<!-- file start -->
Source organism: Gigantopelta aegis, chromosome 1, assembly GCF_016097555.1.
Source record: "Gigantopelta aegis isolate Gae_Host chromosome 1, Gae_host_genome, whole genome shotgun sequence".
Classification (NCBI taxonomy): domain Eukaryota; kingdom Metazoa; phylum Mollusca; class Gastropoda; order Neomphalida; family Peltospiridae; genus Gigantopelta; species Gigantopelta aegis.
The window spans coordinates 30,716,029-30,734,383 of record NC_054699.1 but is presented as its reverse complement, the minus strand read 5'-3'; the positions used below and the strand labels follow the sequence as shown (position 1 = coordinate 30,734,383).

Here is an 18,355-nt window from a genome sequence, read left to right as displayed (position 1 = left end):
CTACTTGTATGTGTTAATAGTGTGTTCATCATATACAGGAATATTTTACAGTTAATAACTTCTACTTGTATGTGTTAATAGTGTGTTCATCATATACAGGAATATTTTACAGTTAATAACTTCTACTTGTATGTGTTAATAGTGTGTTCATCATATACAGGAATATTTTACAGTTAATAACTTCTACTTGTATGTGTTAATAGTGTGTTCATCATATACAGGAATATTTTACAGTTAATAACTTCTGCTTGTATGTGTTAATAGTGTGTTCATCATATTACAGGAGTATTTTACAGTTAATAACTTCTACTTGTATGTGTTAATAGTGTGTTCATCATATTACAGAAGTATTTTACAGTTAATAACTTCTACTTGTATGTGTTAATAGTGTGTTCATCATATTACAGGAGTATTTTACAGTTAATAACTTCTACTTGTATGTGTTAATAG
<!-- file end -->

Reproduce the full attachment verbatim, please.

Source organism: Gigantopelta aegis, chromosome 1, assembly GCF_016097555.1.
Source record: "Gigantopelta aegis isolate Gae_Host chromosome 1, Gae_host_genome, whole genome shotgun sequence".
Classification (NCBI taxonomy): domain Eukaryota; kingdom Metazoa; phylum Mollusca; class Gastropoda; order Neomphalida; family Peltospiridae; genus Gigantopelta; species Gigantopelta aegis.
The window spans coordinates 30,716,029-30,734,383 of record NC_054699.1 but is presented as its reverse complement, the minus strand read 5'-3'; the positions used below and the strand labels follow the sequence as shown (position 1 = coordinate 30,734,383).

Here is an 18,355-nt window from a genome sequence, read left to right as displayed (position 1 = left end):
CTACTTGTATGTGTTAATAGTGTGTTCATCATATACAGGAATATTTTACAGTTAATAACTTCTACTTGTATGTGTTAATAGTGTGTTCATCATATACAGGAATATTTTACAGTTAATAACTTCTACTTGTATGTGTTAATAGTGTGTTCATCATATACAGGAATATTTTACAGTTAATAACTTCTACTTGTATGTGTTAATAGTGTGTTCATCATATACAGGAATATTTTACAGTTAATAACTTCTGCTTGTATGTGTTAATAGTGTGTTCATCATATTACAGGAGTATTTTACAGTTAATAACTTCTACTTGTATGTGTTAATAGTGTGTTCATCATATTACAGAAGTATTTTACAGTTAATAACTTCTACTTGTATGTGTTAATAGTGTGTTCATCATATTACAGGAGTATTTTACAGTTAATAACTTCTACTTGTATGTGTTAATAG